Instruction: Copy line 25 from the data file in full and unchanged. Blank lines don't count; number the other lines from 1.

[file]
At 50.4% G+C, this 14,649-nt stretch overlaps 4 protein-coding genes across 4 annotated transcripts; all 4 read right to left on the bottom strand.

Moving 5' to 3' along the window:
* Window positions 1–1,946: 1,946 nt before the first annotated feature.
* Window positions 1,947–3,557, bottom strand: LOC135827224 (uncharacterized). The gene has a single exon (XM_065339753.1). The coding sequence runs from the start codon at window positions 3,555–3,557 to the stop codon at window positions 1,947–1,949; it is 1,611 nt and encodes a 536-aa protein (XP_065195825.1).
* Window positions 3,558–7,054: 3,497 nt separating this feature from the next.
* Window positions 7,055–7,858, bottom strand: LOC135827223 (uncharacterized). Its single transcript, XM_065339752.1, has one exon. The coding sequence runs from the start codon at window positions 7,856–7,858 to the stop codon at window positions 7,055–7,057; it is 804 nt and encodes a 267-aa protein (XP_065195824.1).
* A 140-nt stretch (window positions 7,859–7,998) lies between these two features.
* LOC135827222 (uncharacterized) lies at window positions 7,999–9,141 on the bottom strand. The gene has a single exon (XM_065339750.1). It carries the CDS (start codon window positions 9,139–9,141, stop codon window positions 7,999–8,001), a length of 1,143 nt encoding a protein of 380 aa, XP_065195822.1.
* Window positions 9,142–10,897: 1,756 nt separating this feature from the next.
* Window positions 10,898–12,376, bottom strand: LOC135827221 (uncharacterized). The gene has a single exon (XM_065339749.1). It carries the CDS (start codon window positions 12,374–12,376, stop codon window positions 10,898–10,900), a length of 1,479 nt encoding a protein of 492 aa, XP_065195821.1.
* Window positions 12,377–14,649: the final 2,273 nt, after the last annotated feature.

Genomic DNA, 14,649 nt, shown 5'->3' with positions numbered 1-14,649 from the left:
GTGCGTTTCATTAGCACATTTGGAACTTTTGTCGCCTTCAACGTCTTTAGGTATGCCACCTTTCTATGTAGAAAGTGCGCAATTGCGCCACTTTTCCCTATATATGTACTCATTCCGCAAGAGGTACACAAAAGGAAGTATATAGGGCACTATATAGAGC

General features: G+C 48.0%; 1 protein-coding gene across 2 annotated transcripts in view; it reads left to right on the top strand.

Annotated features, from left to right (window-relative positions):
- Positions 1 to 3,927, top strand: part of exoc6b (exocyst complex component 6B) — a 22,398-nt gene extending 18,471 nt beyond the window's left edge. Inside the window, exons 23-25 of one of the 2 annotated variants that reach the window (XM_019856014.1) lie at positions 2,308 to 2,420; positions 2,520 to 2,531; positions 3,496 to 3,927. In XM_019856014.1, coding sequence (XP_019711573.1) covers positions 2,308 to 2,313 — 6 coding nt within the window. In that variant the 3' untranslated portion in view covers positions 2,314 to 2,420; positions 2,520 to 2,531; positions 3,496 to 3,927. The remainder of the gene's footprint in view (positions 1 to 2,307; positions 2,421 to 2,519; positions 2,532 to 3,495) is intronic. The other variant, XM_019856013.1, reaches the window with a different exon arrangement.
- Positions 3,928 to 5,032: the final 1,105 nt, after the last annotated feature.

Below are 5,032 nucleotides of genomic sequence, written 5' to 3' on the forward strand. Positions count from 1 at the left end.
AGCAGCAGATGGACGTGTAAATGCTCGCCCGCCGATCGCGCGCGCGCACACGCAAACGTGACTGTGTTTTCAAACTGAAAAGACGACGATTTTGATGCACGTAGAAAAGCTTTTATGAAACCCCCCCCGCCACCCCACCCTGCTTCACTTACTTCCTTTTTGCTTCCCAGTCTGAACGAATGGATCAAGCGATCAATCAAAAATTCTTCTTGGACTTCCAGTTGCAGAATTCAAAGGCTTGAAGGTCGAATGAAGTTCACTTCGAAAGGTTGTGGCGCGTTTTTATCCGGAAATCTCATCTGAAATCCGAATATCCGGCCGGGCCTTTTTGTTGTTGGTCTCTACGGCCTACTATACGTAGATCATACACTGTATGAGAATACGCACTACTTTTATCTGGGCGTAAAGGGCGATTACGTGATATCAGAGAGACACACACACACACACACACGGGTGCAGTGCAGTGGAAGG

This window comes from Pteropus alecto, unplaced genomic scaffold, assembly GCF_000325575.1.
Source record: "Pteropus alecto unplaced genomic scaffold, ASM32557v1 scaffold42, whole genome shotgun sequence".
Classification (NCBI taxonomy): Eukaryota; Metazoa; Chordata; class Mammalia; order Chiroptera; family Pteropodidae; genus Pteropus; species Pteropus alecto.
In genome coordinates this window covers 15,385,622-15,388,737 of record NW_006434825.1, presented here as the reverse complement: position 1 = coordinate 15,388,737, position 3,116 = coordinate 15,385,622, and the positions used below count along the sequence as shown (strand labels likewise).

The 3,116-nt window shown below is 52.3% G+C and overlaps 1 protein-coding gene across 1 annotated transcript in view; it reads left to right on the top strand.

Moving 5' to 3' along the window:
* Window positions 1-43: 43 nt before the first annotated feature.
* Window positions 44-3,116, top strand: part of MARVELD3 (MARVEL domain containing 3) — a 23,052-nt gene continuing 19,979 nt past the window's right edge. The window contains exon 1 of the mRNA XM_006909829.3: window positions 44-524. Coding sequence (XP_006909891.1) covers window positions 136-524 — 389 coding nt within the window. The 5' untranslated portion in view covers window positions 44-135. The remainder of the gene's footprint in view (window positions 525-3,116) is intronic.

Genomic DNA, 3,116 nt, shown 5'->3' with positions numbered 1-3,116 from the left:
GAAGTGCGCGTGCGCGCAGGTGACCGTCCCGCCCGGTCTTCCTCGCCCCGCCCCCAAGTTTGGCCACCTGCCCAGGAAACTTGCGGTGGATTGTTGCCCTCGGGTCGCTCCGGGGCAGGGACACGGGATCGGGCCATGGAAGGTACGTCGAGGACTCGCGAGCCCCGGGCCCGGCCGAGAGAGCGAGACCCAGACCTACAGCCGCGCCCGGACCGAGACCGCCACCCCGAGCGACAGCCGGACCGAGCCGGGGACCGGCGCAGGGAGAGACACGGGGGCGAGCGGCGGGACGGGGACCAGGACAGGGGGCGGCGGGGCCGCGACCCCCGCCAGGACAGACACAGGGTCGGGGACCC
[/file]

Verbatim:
Moving 5' to 3' along the window: